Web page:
Plant patent policy
FROM THE CEO'S DESK
GRAIN FARMERS RECEIVED a letter recently from Pioneer announcing the first variety improvement patents issued in Canada. Since the October announcement, Grain Farmers of Ontario has been examining the impact these patents will have on farmers and the grain industry and the board has developed a policy on the subject.
There are three distinct ways to protect the intellectual property in plant genetics in Canada – plant breeders’ rights, through a contract and a plant patent. Patents can be on a trait (i.e. a genetic modification) or now, a plant cell through what’s called a variety improvement patent. The way to qualify for a variety improvement patent is by proving that the variety is new and unique. Varieties already available for sale do not meet the “new” qualification and therefore are not eligible for a patent.
To date, Pioneer, a DuPont company, has confirmed at least one variety improvement patent on a soybean variety and we are aware that Pioneer is pursuing more patents and along with other companies for other crops.
When the board was considering Grain Farmers of Ontario’s position on variety improvement patents we reviewed our past positions on the protection of intellectual property through the many research projects we participate in. Historically, Grain Farmers of Ontario has considered patents in other areas such as patents of bio-product technology as a means of encouraging commercialization of research results, protecting the intellectual property of the researcher and ensuring licensing fees are returned to the research institution.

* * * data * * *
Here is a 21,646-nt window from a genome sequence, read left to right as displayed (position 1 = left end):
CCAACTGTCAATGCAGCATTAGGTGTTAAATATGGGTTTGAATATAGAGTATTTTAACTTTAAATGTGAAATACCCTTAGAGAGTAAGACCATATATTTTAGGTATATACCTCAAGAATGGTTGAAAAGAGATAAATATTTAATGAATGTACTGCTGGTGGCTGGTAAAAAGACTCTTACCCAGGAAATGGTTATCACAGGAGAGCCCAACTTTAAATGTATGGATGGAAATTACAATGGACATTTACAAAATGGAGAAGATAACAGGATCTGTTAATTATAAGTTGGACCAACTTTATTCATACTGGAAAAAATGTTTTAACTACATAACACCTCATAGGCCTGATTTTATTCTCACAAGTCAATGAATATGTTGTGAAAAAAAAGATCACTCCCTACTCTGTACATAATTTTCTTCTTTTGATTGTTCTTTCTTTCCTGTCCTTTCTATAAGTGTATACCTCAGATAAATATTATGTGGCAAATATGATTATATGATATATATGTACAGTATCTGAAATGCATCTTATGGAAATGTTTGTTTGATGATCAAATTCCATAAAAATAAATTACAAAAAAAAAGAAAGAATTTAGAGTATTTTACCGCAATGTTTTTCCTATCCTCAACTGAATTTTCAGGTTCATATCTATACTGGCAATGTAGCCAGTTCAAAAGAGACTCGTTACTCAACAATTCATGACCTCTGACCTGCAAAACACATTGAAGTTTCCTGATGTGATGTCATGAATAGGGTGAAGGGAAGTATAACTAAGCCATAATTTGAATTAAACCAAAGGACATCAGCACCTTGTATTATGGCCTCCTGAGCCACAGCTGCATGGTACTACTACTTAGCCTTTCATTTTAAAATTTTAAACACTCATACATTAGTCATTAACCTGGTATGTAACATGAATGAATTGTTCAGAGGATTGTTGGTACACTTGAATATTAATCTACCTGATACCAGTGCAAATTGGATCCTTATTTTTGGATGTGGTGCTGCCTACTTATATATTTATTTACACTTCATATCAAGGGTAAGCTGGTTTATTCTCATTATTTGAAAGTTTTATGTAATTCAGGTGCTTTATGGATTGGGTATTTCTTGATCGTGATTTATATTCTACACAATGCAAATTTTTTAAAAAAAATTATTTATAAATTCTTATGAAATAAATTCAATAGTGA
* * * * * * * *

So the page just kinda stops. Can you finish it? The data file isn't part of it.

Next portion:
When considering the variety patent issue, Grain Farmers of Ontario also took into consideration the production potential here in Ontario. With increased investment in plant breeding in our province by seed companies, the opportunity to continue meeting our yield goals is within our reach. Without strong intellectual property protection, multinational firms may not invest in seed technology advancements here in Ontario. Other areas of the world including the United States have long supported variety patents on plants.
The Grain Farmers of Ontario board does not want variety improvement patents to alter the competitive landscape in such a way that farmers do not have choice when it comes to variety selection that maximizes their incomes. Our board wants farmers to have the tools they need to support their chosen business model, including both protected and farm saved seed.
Grain Farmers of Ontario, as common practice when reviewing research opportunities, considers the commercialization plan and impact when making funding decisions. After consideration of the patent issue, Grain Farmers of Ontario decided to carefully review all research projects applying for funding from our organization to ensure funding is only granted to patentable projects where the patent will increase industry competitiveness and farm profitability. If there is concern about a patent opportunity that comes to the board through our research program, the board reserves the right to decide not to invest in the project and even consider further action through a request that the patent not be issued.
The Grain Farmers of Ontario patent policy states: Grain Farmers of Ontario supports the use of patent law to protect intellectual property when the innovation will improve industry competitiveness without compromising farm profitability and access to technology.
This is a complicated issue that was reviewed by staff and directors in great detail. If members have any questions or concerns, please contact Grain Farmers of Ontario for more information. •